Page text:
The price hike is an outgrowth of a state law, the California Global Warming Solutions Act, AB 32, which created a cap-and-trade system relating to carbon emissions. Even though the state issues only about 1 percent of the world’s greenhouse gases, it nevertheless has instituted draconian regulations that will cost industry billions of dollars in fees to purchase carbon credit allowances. The gasoline price increase will result from energy companies being required to pay higher fees, which will be passed onto businesses and consumers.

And it could get even more expensive. California’s Legislative Accounting Office found that increases resulting from cap-and-trade penalties could exceed 50 cents per gallon by 2020.

All of this is on top of California’s current gasoline tax. The Tax Foundation puts the state in 1st place nationwide with the highest rate of 52.89 cents per gallon. Adding in the 18.4 cent federal excise tax means California consumers now pay 71.29 cents per gallon to various public treasuries.

The new requirement will harm business operations in California for several reasons:

  • Any company with a union agreement that ties compensation to the cost-of-living will see an increase in labor costs as soon as contract provisions permit. (Keep in mind that Californians are now seeing costs increase for taxes, apartment rentals, utilities and food.)
  • Next, countless small businesses that rely on gasoline-powered pickup trucks and delivery vans (e.g., farmers, contractors, retailers) will see costs rise.
  • Finally, much of the new “river of  revenue” to the state will be wasted, in typical Sacramento fashion, further entrenching the state’s 373 public agencies, commissions and boards.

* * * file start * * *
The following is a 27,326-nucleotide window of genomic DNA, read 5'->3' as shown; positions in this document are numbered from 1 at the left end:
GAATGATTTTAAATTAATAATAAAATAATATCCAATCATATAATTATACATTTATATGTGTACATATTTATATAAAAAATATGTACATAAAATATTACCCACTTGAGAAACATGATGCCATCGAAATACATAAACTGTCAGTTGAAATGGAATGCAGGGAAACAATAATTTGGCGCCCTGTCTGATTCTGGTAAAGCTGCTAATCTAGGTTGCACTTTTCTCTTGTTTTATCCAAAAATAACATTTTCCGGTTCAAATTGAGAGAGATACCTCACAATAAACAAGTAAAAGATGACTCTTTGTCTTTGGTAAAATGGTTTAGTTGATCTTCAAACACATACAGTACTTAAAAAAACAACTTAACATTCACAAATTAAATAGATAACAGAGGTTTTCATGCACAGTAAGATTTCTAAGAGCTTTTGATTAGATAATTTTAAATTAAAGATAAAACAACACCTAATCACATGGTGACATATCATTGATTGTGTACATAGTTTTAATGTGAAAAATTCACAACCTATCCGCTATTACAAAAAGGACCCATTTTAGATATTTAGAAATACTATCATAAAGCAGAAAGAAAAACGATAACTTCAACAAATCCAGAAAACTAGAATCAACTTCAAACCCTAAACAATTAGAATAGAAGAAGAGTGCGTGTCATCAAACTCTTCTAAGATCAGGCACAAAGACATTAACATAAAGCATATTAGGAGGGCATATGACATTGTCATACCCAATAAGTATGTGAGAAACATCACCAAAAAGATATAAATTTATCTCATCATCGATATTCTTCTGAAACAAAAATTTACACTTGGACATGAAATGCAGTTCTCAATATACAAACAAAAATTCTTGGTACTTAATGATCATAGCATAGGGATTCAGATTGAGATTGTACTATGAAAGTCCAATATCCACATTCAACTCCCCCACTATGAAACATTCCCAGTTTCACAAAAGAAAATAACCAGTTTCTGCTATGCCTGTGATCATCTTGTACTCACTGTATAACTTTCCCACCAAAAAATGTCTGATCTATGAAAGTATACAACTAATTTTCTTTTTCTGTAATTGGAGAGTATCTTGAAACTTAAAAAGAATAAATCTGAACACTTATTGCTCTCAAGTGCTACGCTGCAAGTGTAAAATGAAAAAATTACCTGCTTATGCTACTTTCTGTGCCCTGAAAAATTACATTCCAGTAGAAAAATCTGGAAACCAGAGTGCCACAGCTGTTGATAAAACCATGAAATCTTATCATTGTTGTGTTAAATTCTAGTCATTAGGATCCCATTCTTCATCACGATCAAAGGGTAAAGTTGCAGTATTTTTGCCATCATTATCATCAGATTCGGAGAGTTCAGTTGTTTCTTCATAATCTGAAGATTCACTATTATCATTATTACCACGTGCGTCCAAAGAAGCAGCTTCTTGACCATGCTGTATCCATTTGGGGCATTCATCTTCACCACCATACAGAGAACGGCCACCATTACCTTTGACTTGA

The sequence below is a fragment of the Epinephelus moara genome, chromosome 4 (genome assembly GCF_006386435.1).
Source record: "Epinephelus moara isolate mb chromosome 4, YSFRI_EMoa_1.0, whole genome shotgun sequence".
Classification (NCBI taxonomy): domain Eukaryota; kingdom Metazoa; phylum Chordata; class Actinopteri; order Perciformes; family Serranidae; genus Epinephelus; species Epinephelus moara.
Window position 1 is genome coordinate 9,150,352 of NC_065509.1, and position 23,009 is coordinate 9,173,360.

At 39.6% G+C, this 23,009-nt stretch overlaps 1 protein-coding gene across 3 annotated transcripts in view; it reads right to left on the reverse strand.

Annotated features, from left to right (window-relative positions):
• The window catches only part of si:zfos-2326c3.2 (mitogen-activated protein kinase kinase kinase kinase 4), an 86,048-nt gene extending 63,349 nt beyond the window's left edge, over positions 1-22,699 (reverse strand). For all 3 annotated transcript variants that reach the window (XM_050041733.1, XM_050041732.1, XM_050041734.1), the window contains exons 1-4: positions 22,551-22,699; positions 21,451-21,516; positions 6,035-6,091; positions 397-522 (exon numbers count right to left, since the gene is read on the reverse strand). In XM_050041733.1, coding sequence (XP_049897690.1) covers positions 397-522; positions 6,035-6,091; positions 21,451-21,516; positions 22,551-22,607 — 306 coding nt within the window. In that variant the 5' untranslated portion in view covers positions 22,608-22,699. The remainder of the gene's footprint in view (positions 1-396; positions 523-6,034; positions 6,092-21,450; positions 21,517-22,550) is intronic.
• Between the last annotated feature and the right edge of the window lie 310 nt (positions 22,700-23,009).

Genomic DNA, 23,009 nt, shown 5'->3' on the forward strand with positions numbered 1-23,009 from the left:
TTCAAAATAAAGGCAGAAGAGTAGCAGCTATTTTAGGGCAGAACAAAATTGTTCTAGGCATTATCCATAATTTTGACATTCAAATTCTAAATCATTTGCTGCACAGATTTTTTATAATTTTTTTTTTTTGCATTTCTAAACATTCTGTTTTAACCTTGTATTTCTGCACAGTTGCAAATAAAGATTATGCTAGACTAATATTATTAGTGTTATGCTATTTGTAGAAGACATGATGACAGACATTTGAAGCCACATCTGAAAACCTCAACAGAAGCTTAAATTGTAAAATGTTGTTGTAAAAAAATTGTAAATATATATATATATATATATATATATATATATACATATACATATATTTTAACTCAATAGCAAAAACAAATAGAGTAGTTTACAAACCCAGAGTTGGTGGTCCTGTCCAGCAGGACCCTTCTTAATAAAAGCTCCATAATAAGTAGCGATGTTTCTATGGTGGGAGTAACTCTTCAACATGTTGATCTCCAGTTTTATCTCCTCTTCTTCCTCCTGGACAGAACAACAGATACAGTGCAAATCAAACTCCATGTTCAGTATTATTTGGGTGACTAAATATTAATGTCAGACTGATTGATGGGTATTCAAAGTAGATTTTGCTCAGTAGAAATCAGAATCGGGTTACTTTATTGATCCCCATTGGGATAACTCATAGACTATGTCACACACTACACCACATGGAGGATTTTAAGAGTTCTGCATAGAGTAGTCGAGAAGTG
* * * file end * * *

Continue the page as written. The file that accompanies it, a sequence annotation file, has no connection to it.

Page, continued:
Anyone with a heart will recognize the harm done to individuals, particularly the poor, or people in agricultural areas who must drive long distances for their jobs.

Measures like cap-and-trade are supported by more than environmentalists — they are promoted by the ultra-rich and celebrities living in their San Francisco, Silicon Valley and Los Angeles enclaves.  That group, I presume, will celebrate the New Year with extra high-fives all around. That is, before they head off to their limousines.

See more about this sad state of affairs in two stories in the Sacramento Business Journal“Steinberg: Cap-and-trade expansion will not be delayed” (Aug. 26 story) and “Analyst: Cap-and-trade will push gas prices up as much as 20 cents” (Aug. 7 story).

One focus of this blog has been to address California’s perennially difficult business environment. Joseph Vranich is known as The Business Relocation Coach while the formal name of his business is Spectrum Location Solutions. Joe helps companies find great locations in which to grow. Also, Joe has been a Keynote Speaker for more than 20 years – see A Speaker Throughout the U.S. and in Europe and Asia.

Chief Executive Magazine Issues 2014 State Biz Climate Rankings

May 11, 2014

In its latest survey, Chief Executive magazine again ranked Texas the best state for business, followed by Florida, Tennessee, North Carolina and South Carolina.

I’ve publicly predicted that the survey would rank California the worst state for business for the 10th year in a row because of what has been happening with tax increases and more employer-unfriendly labor laws. Out-of-control public pension obligations are also a concern because they represent “tax increases in waiting.”

Well, that 10-year mark is exactly what happened. So, again, California ranks 50th. Rounding out the bottom five are New York, Illinois, New Jersey and Massachusetts.

Here are some of the magazine’s observations: